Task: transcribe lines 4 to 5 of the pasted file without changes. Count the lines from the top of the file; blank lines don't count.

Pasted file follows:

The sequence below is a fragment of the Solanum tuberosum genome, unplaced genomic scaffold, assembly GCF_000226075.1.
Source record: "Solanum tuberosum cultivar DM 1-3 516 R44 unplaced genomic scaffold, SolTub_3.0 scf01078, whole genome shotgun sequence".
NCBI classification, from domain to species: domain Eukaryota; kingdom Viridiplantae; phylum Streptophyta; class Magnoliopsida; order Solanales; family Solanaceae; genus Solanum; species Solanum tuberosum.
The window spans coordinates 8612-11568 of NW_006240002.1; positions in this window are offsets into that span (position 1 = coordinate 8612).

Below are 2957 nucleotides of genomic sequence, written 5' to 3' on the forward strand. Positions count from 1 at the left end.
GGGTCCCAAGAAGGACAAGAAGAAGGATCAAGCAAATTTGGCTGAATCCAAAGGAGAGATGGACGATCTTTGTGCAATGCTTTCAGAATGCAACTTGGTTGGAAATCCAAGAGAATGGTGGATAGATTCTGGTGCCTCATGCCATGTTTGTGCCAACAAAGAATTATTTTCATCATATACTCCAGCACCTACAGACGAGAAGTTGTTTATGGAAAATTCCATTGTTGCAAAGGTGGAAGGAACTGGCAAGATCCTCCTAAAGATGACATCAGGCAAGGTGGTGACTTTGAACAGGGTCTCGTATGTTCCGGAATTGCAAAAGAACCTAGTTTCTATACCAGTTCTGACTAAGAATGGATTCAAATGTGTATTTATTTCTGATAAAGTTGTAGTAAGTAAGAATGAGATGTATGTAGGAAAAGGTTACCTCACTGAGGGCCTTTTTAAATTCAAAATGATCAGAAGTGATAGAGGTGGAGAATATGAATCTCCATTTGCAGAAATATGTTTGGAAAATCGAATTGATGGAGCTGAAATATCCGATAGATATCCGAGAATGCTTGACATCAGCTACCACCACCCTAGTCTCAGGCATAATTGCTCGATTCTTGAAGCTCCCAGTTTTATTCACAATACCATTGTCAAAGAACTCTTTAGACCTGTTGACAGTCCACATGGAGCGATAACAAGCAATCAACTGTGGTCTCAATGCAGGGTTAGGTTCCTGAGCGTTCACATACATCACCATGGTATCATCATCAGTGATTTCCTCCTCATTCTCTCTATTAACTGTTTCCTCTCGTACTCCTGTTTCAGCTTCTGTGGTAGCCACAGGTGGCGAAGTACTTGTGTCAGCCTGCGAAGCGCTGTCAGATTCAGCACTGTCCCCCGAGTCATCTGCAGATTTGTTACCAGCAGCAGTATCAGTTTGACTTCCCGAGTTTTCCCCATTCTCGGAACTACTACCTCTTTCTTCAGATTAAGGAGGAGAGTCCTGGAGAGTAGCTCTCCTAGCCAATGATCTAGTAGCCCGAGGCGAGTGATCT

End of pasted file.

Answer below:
The window spans coordinates 8612-11568 of NW_006240002.1; positions in this window are offsets into that span (position 1 = coordinate 8612).

Below are 2957 nucleotides of genomic sequence, written 5' to 3' on the forward strand. Positions count from 1 at the left end.